Friday, January 16, 2009
Lakeworld and ideas
Yesterday I came up with Lakeworld.
I wanted to create a world that was very different from my usual stomping grounds. Something easy to summarize, but as unusual and distinctive as Mieville’s Armada or Le Guin’s Tombs of Atuan. The result was Lakeworld.
Lakeworld is made up of fourteen lakes of varying sizes, close together in a roughly circular shape. Narrow stone landbridges divide them. Different lakes have different features – the largest, for instance, is home to a herd of plesiosaurs, while another serves as a primary fishing ground/waterfarm for the population. Most of the people of Lakeworld live on its surface, on ships or on the back of a giant beast that nearly fills one of the lakes, though some live beneath the water.
So, why am I mentioning this? Well, aside from the fun of sharing it, I wanted to say something about ideas.
A lot of new writers are worried that someone might steal their ideas. They hesitate to put up parts of their work for critique even in private forums, or are reluctant to mention the details of a story in a query letter. On one occasion, I even read a thread started by a writer who wanted to sell ideas.
Is there a process to go through in which an idea can be pitched for someone else to write?
The reality, though, is that ideas are not just common, they’re distinctive to whoever works on them. Here’s an example:
A woman marries a man inferior to her in both social status and money, because she can't have the man whom she really loves. They have a daughter who, like her mother, falls in love with a man whom she can't have and marries someone else instead. She has a child by the man she loves, but the child dies. She loses the man in the end.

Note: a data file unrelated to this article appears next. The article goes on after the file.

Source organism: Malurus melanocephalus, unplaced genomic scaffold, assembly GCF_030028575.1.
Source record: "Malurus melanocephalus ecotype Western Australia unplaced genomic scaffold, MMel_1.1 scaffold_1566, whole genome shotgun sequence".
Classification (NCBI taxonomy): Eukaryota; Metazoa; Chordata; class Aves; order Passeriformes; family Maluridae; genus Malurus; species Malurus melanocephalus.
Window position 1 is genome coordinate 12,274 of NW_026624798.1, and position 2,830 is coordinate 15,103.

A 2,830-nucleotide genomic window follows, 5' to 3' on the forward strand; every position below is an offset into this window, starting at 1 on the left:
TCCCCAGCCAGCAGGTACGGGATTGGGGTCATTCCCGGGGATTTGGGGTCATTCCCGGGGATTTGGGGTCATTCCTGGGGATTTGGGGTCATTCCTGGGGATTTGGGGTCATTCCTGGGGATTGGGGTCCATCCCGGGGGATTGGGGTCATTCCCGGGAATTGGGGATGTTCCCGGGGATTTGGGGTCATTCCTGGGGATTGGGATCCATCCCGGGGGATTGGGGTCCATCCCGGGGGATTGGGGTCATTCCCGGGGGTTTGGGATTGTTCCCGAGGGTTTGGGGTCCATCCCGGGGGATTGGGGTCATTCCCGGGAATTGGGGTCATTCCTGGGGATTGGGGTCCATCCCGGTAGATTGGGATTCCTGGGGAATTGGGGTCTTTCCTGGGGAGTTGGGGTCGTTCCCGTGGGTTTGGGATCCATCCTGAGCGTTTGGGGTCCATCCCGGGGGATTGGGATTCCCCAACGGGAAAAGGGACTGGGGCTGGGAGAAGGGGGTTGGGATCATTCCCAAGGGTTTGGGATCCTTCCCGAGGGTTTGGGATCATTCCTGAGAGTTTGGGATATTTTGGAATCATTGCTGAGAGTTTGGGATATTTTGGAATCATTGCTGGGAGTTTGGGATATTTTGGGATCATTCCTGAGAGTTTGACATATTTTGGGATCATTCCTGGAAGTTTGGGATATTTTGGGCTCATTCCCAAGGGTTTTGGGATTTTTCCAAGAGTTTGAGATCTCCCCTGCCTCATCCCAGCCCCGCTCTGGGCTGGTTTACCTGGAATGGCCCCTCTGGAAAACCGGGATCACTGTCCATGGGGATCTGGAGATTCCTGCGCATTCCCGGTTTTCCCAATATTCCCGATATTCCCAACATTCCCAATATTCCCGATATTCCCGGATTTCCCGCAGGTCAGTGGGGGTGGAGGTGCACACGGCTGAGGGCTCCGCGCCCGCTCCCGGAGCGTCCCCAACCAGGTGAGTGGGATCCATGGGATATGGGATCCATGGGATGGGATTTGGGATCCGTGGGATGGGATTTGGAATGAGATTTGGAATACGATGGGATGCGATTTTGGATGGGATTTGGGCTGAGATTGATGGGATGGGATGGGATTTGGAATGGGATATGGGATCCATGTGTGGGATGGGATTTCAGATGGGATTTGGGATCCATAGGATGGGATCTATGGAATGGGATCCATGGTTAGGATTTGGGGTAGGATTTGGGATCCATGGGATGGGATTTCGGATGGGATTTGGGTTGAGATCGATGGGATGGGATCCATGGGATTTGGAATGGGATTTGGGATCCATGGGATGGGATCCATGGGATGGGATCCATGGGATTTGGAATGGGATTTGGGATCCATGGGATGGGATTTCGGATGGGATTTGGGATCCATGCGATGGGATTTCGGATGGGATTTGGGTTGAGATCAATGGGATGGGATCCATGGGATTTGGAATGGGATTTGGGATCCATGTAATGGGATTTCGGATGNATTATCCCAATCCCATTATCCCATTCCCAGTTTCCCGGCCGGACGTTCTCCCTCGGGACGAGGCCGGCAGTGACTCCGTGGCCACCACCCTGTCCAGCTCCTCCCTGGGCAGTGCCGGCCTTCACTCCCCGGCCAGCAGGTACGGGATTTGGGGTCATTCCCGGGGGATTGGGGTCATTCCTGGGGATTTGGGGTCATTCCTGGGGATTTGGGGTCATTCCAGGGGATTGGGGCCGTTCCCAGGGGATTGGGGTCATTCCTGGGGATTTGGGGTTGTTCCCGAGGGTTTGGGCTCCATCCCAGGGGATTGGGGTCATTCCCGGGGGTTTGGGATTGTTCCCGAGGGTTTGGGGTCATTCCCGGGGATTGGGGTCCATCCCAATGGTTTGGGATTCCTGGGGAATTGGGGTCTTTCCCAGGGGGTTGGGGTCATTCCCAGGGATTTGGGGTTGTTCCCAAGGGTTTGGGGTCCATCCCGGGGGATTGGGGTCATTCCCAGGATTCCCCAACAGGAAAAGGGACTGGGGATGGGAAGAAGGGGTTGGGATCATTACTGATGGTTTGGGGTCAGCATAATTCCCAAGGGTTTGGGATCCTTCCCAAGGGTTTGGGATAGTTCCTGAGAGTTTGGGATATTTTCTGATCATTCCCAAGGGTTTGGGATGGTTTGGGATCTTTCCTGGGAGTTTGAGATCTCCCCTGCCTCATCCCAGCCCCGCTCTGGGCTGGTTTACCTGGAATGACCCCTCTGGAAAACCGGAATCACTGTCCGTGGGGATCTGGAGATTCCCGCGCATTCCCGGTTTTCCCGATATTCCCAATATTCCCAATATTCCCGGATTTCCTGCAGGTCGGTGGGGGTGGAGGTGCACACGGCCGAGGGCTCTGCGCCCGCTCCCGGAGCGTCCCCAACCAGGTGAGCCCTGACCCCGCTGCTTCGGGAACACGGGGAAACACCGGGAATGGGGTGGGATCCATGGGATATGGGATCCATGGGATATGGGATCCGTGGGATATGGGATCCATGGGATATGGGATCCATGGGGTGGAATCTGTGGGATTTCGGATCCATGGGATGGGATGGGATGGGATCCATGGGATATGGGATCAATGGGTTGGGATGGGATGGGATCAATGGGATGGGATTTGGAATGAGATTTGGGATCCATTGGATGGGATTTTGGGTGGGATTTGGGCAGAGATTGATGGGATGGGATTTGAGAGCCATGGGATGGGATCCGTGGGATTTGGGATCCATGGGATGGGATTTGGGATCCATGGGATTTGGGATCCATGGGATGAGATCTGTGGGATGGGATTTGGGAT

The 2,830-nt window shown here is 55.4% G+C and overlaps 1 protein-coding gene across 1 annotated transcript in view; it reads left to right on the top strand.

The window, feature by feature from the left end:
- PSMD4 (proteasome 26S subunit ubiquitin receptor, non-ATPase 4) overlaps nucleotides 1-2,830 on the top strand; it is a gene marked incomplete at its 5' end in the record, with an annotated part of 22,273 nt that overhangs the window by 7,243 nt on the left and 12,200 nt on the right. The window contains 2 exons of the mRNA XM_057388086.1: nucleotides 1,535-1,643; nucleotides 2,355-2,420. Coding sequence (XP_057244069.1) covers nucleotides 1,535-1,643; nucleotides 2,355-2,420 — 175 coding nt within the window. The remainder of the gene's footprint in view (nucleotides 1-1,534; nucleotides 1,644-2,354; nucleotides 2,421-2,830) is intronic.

Margaret Mitchell made this into Gone with the Wind. Colleen McCullough made this into The Thorn Birds. Two very different novels, both very successful.
In other words, if you give ten writers the same idea, you’ll get ten or more different stories. The idea never stands alone. The writer will add genre, characterization, plot, theme and style, until finally it will be as difficult to discern the original idea as it is to tell which seed grew into which tree.
And each writer usually generates far more ideas than they can use, ideas that are better suited to their favorite genres and ways of writing than someone else’s ideas will be. So there’s no reason to worry that anyone’s going to steal an idea.
Lakeworld is a good example of this. Right now, it’s a thinly-sketched milieu, and I don’t know what characters are going to use it to enact which plot. The idea of the world itself is only the starting point. I could go anywhere from here – and so could anyone else who came up with this first, because there aren’t that many original ideas in the world. Lakeworld is original enough for me, though, and I look forward to telling a story about it.